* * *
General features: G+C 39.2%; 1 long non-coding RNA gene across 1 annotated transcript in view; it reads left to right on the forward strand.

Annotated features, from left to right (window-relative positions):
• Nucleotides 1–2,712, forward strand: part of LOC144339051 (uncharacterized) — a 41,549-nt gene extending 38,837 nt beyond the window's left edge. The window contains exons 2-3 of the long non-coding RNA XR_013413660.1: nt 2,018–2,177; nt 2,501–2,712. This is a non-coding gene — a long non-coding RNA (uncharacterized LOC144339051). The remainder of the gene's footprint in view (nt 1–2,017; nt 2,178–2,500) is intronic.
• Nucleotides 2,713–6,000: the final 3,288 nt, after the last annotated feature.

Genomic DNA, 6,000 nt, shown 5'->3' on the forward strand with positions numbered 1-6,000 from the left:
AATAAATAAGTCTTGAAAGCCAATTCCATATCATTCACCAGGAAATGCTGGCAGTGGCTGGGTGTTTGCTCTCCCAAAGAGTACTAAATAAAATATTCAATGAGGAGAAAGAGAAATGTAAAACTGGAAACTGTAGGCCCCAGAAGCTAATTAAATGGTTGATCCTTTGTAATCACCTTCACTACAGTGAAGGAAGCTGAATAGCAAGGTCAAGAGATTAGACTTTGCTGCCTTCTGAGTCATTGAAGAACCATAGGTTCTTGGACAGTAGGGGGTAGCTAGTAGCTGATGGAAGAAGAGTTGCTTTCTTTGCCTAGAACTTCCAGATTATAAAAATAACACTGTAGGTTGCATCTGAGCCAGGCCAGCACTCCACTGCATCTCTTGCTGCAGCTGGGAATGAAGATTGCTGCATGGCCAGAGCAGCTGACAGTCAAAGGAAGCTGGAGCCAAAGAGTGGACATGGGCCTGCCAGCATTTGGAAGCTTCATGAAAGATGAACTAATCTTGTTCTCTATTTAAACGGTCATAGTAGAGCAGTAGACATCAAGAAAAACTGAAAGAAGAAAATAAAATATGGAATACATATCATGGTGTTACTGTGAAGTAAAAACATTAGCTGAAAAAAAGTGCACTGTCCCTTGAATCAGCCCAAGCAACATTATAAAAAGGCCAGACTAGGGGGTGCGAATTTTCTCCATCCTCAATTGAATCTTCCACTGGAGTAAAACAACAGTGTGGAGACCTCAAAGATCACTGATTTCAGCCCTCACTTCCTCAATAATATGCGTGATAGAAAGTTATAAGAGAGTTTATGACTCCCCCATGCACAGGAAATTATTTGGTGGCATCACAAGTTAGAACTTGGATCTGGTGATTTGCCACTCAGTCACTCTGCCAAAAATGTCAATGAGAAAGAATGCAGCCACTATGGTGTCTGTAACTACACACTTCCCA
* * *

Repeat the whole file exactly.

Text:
General features: G+C 39.2%; 1 long non-coding RNA gene across 1 annotated transcript in view; it reads left to right on the forward strand.

Annotated features, from left to right (window-relative positions):
• Nucleotides 1–2,712, forward strand: part of LOC144339051 (uncharacterized) — a 41,549-nt gene extending 38,837 nt beyond the window's left edge. The window contains exons 2-3 of the long non-coding RNA XR_013413660.1: nt 2,018–2,177; nt 2,501–2,712. This is a non-coding gene — a long non-coding RNA (uncharacterized LOC144339051). The remainder of the gene's footprint in view (nt 1–2,017; nt 2,178–2,500) is intronic.
• Nucleotides 2,713–6,000: the final 3,288 nt, after the last annotated feature.

Genomic DNA, 6,000 nt, shown 5'->3' on the forward strand with positions numbered 1-6,000 from the left:
AATAAATAAGTCTTGAAAGCCAATTCCATATCATTCACCAGGAAATGCTGGCAGTGGCTGGGTGTTTGCTCTCCCAAAGAGTACTAAATAAAATATTCAATGAGGAGAAAGAGAAATGTAAAACTGGAAACTGTAGGCCCCAGAAGCTAATTAAATGGTTGATCCTTTGTAATCACCTTCACTACAGTGAAGGAAGCTGAATAGCAAGGTCAAGAGATTAGACTTTGCTGCCTTCTGAGTCATTGAAGAACCATAGGTTCTTGGACAGTAGGGGGTAGCTAGTAGCTGATGGAAGAAGAGTTGCTTTCTTTGCCTAGAACTTCCAGATTATAAAAATAACACTGTAGGTTGCATCTGAGCCAGGCCAGCACTCCACTGCATCTCTTGCTGCAGCTGGGAATGAAGATTGCTGCATGGCCAGAGCAGCTGACAGTCAAAGGAAGCTGGAGCCAAAGAGTGGACATGGGCCTGCCAGCATTTGGAAGCTTCATGAAAGATGAACTAATCTTGTTCTCTATTTAAACGGTCATAGTAGAGCAGTAGACATCAAGAAAAACTGAAAGAAGAAAATAAAATATGGAATACATATCATGGTGTTACTGTGAAGTAAAAACATTAGCTGAAAAAAAGTGCACTGTCCCTTGAATCAGCCCAAGCAACATTATAAAAAGGCCAGACTAGGGGGTGCGAATTTTCTCCATCCTCAATTGAATCTTCCACTGGAGTAAAACAACAGTGTGGAGACCTCAAAGATCACTGATTTCAGCCCTCACTTCCTCAATAATATGCGTGATAGAAAGTTATAAGAGAGTTTATGACTCCCCCATGCACAGGAAATTATTTGGTGGCATCACAAGTTAGAACTTGGATCTGGTGATTTGCCACTCAGTCACTCTGCCAAAAATGTCAATGAGAAAGAATGCAGCCACTATGGTGTCTGTAACTACACACTTCCCA